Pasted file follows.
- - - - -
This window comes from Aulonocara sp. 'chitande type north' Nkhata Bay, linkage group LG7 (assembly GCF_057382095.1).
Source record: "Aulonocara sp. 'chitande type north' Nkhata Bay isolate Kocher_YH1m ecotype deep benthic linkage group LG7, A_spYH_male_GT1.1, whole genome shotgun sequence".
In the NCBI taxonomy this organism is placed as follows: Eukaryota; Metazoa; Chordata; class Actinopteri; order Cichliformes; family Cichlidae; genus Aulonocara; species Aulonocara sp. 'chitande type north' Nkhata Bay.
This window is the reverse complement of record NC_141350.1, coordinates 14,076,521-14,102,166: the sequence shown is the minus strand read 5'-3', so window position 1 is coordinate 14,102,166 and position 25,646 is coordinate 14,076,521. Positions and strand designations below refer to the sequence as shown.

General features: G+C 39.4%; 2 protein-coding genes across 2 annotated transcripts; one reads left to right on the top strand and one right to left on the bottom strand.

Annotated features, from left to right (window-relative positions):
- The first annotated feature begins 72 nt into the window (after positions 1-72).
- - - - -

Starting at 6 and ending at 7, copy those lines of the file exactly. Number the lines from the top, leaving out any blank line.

Annotated features, from left to right (window-relative positions):
- The first annotated feature begins 72 nt into the window (after positions 1-72).